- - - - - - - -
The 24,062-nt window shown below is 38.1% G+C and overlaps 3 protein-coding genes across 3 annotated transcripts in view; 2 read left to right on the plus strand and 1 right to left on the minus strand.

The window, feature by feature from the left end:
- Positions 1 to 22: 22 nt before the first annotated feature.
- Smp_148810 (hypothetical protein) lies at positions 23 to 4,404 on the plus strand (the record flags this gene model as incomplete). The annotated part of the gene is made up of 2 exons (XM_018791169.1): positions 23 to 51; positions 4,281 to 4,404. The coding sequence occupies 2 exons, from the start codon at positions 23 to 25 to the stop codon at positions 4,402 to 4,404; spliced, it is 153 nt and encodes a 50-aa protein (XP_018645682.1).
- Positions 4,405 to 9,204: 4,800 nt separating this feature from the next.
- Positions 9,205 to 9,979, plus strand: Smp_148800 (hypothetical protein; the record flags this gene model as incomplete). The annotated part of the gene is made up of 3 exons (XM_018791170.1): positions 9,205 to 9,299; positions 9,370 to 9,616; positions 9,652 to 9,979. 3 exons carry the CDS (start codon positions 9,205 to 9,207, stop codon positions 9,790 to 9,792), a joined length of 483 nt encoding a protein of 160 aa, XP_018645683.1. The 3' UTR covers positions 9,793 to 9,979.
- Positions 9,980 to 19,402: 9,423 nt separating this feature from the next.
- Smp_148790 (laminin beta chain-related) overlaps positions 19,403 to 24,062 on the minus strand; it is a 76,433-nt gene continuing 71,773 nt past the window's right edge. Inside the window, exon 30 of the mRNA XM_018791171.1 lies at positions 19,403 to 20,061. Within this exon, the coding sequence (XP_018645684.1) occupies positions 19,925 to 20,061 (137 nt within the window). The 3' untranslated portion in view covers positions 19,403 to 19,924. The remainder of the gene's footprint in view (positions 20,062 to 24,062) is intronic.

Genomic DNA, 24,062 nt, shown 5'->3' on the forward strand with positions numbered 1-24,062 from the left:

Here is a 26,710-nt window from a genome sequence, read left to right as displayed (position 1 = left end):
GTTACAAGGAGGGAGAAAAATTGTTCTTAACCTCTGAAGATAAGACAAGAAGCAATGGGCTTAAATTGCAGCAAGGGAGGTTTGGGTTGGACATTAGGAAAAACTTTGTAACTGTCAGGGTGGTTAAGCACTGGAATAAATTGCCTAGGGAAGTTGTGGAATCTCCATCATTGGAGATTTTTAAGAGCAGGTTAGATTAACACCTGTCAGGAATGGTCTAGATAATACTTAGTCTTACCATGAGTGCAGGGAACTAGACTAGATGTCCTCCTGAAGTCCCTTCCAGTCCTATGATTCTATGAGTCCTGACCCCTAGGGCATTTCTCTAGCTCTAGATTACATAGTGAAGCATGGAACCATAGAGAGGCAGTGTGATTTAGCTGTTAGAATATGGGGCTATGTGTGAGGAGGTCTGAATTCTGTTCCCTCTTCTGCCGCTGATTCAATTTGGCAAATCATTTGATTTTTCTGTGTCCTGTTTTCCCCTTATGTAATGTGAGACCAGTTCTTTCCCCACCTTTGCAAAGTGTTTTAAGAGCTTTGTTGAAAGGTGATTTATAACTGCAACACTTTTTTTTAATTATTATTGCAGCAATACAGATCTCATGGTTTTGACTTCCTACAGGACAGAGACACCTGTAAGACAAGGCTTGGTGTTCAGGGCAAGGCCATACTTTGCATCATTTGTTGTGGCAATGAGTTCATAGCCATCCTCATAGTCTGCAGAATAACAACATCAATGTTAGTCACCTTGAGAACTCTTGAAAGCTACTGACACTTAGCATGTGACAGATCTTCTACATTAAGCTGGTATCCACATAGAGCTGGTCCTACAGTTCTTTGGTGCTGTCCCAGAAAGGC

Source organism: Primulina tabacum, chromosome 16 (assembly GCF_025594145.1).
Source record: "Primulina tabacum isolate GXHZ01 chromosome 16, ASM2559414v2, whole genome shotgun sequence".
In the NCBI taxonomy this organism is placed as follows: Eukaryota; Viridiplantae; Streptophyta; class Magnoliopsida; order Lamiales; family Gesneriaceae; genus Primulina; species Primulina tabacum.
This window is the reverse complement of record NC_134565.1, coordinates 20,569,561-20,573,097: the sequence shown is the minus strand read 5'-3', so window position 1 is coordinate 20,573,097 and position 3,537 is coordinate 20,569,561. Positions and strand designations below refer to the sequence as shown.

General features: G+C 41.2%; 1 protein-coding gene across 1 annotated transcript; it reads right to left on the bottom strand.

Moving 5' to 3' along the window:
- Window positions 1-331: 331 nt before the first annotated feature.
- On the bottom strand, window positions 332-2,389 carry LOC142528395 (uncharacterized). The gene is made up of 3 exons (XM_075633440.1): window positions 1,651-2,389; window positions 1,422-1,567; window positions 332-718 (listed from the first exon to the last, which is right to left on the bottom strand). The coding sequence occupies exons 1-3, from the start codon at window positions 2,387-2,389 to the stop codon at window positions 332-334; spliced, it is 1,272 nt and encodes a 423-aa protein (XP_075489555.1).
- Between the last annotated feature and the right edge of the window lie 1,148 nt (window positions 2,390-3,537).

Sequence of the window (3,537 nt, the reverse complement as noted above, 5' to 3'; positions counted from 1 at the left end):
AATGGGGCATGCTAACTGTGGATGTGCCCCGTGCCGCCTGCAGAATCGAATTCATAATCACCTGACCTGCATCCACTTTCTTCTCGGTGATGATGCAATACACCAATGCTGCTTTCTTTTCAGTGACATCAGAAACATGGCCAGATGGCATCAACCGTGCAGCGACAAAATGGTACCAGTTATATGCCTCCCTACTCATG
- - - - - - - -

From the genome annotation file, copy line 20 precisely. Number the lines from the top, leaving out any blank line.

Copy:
- Between the last annotated feature and the right edge of the window lie 1,148 nt (window positions 2,390-3,537).